Thirty prostitutes in western Germany have begun a two-year course to re-train as either saleswomen or, more controversially, nurses for the elderly. One of these women is Tanya, who didn't want to disclose her real name.
"Prostitution is hard on the body and soul," Tanya said. "You wake up in the morning, think what the day has in store for you and shudder."
She said as her children grow up, she has become increasingly concerned that they would find out what she did for a living.
"But it's a devil's circus," Tanya said. "Once you're in, it's difficult to get out." But Tanya did get out and is now one of the 30 prostitutes between the ages of 19 and 40 who are building themselves new careers -- and new identities -- as caretakers for the elderly.
A non-judgmental approach makes it easier for the women
Prostitution is legal in Germany. The charities that work with these women estimate that one million Germans have sex for money each day. This number is based on the more than 200,000 registered prostitutes who pay taxes and get state health insurance.
The two-year re-training program is called "profrida." The regional government of North Rhine-Westphalia and the EU's European Social Fund finance the project's bill of 1.05 million Euros ($1.3 million).
The woman who dreamed up profrida and organized the funding is Rita Kuhn of the Protestant charity Diakonie Westfalen.
"If we go back to the Bible, there were several persons who worked as prostitutes -- think of Maria Magdalena -- and they were respected in that time," Kuhn said. "That's what our point of view is. We think it is not fulfilling of a woman's life but, if she wants it, we will respect it."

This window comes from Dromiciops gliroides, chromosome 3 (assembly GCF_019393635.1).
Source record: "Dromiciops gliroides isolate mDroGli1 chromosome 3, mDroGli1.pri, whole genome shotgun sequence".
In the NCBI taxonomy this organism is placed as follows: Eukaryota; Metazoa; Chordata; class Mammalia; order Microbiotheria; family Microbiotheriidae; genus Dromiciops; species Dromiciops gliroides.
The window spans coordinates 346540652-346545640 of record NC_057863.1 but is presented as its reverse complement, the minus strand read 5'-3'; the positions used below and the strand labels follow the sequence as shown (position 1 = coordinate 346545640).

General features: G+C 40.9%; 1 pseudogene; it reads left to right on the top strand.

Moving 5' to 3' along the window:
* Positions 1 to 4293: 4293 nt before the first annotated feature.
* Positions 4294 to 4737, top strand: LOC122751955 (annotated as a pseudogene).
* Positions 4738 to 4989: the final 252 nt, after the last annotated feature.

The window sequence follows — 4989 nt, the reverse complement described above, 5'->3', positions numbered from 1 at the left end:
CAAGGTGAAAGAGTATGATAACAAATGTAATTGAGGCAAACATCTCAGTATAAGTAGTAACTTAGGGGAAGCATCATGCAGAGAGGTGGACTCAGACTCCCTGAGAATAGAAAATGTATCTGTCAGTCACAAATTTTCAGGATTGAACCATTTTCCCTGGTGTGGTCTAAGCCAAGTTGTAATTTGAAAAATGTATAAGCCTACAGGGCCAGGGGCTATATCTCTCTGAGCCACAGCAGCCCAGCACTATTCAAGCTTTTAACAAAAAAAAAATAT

This non-judgmental approach has made it easier for women to come forward and sign up for the program.
"Former prostitutes are very customer-orientated"
Recruiting the women has been assigned to a Protestant help center called Midnight Mission. It sends its people -- some of whom are former prostitutes -- out to the brothels and on to the streets to talk to sex workers. The Mission's head Jutta Geissler-Hehlke said these women, used to giving a helping hand, are just what the elderly of Germany need.
"We find that former prostitutes are very customer-orientated," Geissler-Hehlke said. "They are very friendly and aim to make these old people happy and satisfied, and enjoy the last parts of their life." She said skills such as these were part of prostitution, too.
"In their former jobs, they had to deal with physical aspects a lot and to find out how bodies want to be treated," Geissler-Hehlke said. "They had to be gentle and kind."
To stop the men they'll be looking after from getting any funny ideas, they're not supposed to know about the past jobs of their new nurses. But some older people at a local café were quite keen on the idea.
"Oh I think it's a good idea to give these prostitutes a perspective for the future," said one man. "Many older people might get a bit excited and have some fun in their heads, in their fantasy."
"It's a good thing for all the women," a female café visitor said. "They get training and it doesn't matter what history these women had. It's a chance for a new future."
Project makes economic sense
With over 6,000 vacancies in geriatric nursing, Germany's Employment Agency is very keen on the project. For the prostitutes, filling those vacancies is starting to make economic sense, too, said Geissler-Hehlke.
"We've got a lot of foreign prostitutes coming from poorer countries, especially Eastern Europe," Geissler-Hehlke said. "Sometimes they only work here for a couple of weeks and then go home and the whole family can live off that money for the whole year."
Competition is very high in the prostitution industry and it is pushing prices, sometimes to as little as seven Euros for sex, she said. Caring for an elderly person's more innocent needs might be a relief for all concerned.